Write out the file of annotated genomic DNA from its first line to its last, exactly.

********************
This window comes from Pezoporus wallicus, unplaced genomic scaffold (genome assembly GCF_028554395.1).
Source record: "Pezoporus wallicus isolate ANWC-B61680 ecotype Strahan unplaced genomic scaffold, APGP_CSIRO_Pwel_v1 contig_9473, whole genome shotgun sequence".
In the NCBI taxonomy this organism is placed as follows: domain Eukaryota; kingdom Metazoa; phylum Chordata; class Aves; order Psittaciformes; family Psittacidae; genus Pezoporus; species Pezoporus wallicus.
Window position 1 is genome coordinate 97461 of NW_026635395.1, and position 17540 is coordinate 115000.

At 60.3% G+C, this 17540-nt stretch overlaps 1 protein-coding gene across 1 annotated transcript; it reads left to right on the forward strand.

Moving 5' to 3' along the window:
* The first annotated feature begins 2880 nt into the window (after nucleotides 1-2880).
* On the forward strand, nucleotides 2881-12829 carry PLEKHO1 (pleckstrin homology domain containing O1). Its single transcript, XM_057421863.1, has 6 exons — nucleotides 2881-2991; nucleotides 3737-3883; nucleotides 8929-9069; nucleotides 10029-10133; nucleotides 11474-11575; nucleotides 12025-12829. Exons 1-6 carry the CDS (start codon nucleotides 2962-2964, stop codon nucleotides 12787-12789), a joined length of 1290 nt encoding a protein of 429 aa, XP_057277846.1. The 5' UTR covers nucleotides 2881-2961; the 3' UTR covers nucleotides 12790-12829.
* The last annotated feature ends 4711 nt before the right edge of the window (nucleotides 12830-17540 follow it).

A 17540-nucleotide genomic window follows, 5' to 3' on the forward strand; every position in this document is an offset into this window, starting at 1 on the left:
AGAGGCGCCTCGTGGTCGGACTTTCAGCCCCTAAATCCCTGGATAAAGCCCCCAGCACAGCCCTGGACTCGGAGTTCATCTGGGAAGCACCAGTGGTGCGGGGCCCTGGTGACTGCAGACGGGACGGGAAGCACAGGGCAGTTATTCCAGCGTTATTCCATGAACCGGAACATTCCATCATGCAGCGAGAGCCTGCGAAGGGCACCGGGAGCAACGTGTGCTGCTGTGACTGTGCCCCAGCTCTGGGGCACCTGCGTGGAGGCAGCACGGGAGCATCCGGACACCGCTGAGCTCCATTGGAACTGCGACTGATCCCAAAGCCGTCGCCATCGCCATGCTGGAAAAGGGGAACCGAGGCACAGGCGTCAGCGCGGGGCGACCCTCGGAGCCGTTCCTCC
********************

This window comes from Pezoporus wallicus, unplaced genomic scaffold (genome assembly GCF_028554395.1).
Source record: "Pezoporus wallicus isolate ANWC-B61680 ecotype Strahan unplaced genomic scaffold, APGP_CSIRO_Pwel_v1 contig_9473, whole genome shotgun sequence".
In the NCBI taxonomy this organism is placed as follows: domain Eukaryota; kingdom Metazoa; phylum Chordata; class Aves; order Psittaciformes; family Psittacidae; genus Pezoporus; species Pezoporus wallicus.
Window position 1 is genome coordinate 97461 of NW_026635395.1, and position 17540 is coordinate 115000.

At 60.3% G+C, this 17540-nt stretch overlaps 1 protein-coding gene across 1 annotated transcript; it reads left to right on the forward strand.

Moving 5' to 3' along the window:
* The first annotated feature begins 2880 nt into the window (after nucleotides 1-2880).
* On the forward strand, nucleotides 2881-12829 carry PLEKHO1 (pleckstrin homology domain containing O1). Its single transcript, XM_057421863.1, has 6 exons — nucleotides 2881-2991; nucleotides 3737-3883; nucleotides 8929-9069; nucleotides 10029-10133; nucleotides 11474-11575; nucleotides 12025-12829. Exons 1-6 carry the CDS (start codon nucleotides 2962-2964, stop codon nucleotides 12787-12789), a joined length of 1290 nt encoding a protein of 429 aa, XP_057277846.1. The 5' UTR covers nucleotides 2881-2961; the 3' UTR covers nucleotides 12790-12829.
* The last annotated feature ends 4711 nt before the right edge of the window (nucleotides 12830-17540 follow it).

A 17540-nucleotide genomic window follows, 5' to 3' on the forward strand; every position in this document is an offset into this window, starting at 1 on the left:
AGAGGCGCCTCGTGGTCGGACTTTCAGCCCCTAAATCCCTGGATAAAGCCCCCAGCACAGCCCTGGACTCGGAGTTCATCTGGGAAGCACCAGTGGTGCGGGGCCCTGGTGACTGCAGACGGGACGGGAAGCACAGGGCAGTTATTCCAGCGTTATTCCATGAACCGGAACATTCCATCATGCAGCGAGAGCCTGCGAAGGGCACCGGGAGCAACGTGTGCTGCTGTGACTGTGCCCCAGCTCTGGGGCACCTGCGTGGAGGCAGCACGGGAGCATCCGGACACCGCTGAGCTCCATTGGAACTGCGACTGATCCCAAAGCCGTCGCCATCGCCATGCTGGAAAAGGGGAACCGAGGCACAGGCGTCAGCGCGGGGCGACCCTCGGAGCCGTTCCTCC